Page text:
We were so excited to find out that Queens (one of New York City’s outer boroughs) finally has a positive reinforcement trainer! For years, the only option in the borough was some old-fashioned trainers that offered free classes in parks. Along with the free classes came chains, prongs and yanks! You won’t find that when you work with Ettel from Poodles to Pit Bulls (you can find them on Facebook here)since she is a graduate of the Karen Pryor Academy, which focuses on clicker training. And, of course we love her because she added a pittie named Emma to to her family.
I’m so excited to be writing a guest post for That Touch of Pit! It’s my first guest post, and I just couldn’t be happier about the topic – Pitties of course!
I recently wrote a post on my blog about why I adopted Emma (the Pit Bull) as well as how we went about it, but here I’d like to talk more about what it was like to add a Pit Bull-type dog to a single Poodle home. Specifically, I want to focus on my mother’s reaction and growth.
My mom and I have a great relationship, but I knew that she didn’t like Pit Bulls; to her they were always “those dogs.” She’d mostly had Poodles growing up, and even though Charlie (the Poodle) was always my dog, she was a close second (there’s a whole story about how he “chose her” as a wee puppy). She’s always admired his intelligence and beauty; we raised him from puppyhood and he’s a rock solid dog temperament-wise (if you read any post on my blog you’ll see he has some other, er, issues).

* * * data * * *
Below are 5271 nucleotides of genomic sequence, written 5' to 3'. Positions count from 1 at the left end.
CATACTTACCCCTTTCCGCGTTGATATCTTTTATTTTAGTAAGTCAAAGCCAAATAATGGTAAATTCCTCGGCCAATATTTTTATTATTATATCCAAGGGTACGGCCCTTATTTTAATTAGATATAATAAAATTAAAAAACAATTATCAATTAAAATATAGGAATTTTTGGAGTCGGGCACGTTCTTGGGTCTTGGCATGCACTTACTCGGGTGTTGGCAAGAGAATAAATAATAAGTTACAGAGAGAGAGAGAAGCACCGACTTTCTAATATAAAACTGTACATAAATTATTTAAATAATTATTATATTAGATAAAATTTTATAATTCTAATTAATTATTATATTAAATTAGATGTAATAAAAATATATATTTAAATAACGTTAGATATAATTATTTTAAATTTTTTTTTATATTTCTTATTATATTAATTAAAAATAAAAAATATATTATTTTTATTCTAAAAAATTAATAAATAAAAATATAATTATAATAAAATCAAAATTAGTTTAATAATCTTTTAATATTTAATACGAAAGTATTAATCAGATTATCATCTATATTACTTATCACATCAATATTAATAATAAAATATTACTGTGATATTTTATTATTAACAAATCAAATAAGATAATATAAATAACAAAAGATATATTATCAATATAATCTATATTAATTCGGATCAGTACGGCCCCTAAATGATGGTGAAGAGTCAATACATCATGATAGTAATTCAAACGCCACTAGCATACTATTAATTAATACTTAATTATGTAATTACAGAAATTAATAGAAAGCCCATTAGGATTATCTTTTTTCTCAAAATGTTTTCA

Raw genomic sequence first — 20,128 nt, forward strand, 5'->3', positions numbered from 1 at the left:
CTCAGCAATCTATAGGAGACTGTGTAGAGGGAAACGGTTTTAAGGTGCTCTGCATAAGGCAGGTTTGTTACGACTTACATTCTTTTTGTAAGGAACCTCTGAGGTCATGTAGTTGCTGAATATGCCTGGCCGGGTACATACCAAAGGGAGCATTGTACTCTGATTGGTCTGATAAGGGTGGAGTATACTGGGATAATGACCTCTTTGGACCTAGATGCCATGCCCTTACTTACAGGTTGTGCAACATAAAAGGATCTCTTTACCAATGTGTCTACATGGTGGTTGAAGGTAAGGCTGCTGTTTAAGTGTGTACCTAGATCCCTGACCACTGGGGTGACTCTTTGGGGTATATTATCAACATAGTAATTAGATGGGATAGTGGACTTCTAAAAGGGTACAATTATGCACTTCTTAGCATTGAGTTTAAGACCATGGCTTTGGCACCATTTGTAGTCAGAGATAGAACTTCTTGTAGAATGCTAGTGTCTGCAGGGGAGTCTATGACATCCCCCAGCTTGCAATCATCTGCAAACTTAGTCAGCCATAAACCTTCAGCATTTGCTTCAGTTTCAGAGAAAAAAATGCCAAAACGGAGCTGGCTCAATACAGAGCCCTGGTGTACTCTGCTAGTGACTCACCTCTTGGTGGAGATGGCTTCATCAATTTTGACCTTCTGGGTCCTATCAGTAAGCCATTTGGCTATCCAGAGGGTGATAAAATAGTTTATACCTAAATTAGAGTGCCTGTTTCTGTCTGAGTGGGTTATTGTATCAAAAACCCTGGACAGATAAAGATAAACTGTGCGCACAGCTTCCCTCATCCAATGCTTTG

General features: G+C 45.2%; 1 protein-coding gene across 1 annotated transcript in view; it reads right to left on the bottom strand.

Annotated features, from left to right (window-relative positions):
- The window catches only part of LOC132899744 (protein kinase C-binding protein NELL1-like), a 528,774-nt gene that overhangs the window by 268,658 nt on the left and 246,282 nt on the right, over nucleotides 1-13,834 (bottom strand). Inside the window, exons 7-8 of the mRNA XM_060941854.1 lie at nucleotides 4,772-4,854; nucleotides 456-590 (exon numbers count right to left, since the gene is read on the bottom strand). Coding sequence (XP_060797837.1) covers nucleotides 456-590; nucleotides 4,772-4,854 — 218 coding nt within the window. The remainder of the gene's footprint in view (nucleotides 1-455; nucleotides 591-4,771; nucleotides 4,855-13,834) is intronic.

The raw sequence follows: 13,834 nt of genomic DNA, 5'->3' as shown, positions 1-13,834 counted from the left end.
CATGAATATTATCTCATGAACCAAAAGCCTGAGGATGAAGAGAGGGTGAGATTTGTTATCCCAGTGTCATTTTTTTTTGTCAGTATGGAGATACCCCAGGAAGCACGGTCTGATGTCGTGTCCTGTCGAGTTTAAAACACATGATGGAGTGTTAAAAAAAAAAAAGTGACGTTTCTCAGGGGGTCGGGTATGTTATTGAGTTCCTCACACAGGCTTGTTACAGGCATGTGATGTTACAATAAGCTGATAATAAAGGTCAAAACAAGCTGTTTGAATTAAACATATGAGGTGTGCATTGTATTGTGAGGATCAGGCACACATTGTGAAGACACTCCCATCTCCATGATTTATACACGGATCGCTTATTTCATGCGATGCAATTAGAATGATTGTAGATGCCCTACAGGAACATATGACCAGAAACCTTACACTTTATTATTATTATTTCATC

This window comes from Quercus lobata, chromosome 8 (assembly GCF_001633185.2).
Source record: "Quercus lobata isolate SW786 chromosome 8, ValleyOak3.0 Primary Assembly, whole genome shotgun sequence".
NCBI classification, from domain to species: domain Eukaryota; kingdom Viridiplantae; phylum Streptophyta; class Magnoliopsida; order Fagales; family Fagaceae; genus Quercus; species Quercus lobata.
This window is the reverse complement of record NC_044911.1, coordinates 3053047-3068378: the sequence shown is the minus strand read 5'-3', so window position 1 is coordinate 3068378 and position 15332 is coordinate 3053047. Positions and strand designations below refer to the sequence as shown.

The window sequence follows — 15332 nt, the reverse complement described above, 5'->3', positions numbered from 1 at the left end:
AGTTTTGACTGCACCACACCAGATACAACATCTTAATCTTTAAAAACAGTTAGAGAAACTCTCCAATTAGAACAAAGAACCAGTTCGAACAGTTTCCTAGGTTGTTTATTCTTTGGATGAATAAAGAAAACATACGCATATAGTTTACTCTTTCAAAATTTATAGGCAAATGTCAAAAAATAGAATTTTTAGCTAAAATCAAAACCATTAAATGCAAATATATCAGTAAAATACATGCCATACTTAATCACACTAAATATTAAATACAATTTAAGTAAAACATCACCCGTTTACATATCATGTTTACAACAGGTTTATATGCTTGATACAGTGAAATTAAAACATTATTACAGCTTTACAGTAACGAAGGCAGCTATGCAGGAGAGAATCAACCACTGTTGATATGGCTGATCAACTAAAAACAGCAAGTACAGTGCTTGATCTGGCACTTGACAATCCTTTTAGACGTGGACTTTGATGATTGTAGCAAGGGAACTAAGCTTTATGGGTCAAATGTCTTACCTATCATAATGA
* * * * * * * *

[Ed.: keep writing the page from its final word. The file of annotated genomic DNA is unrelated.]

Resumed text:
The first time my mom met Emma it was nighttime and we were outside of my old apartment. I had adopted Emma that morning and was still getting to know her. Emma was incredibly stressed out from living at the shelter, and was behaviorally shut down (in addition to having several substantial medical problems which I didn’t know about at the time). My mom’s face dropped when she saw Emma and she made a point of keeping her distance as she chatted with me. I remember she told me she thought Emma was “a good looking dog, as far as those dogs go, but what are you getting yourself into? She’s not for you. She’s a drug dealer’s dog.” She really thought Emma was going to eat me (and Charlie) while we slept, and then go on a rampage and destroy the neighborhood, or something to that effect. Emma just stood there the entire time, looking very hangdog and sad. It was one of my saddest days with her.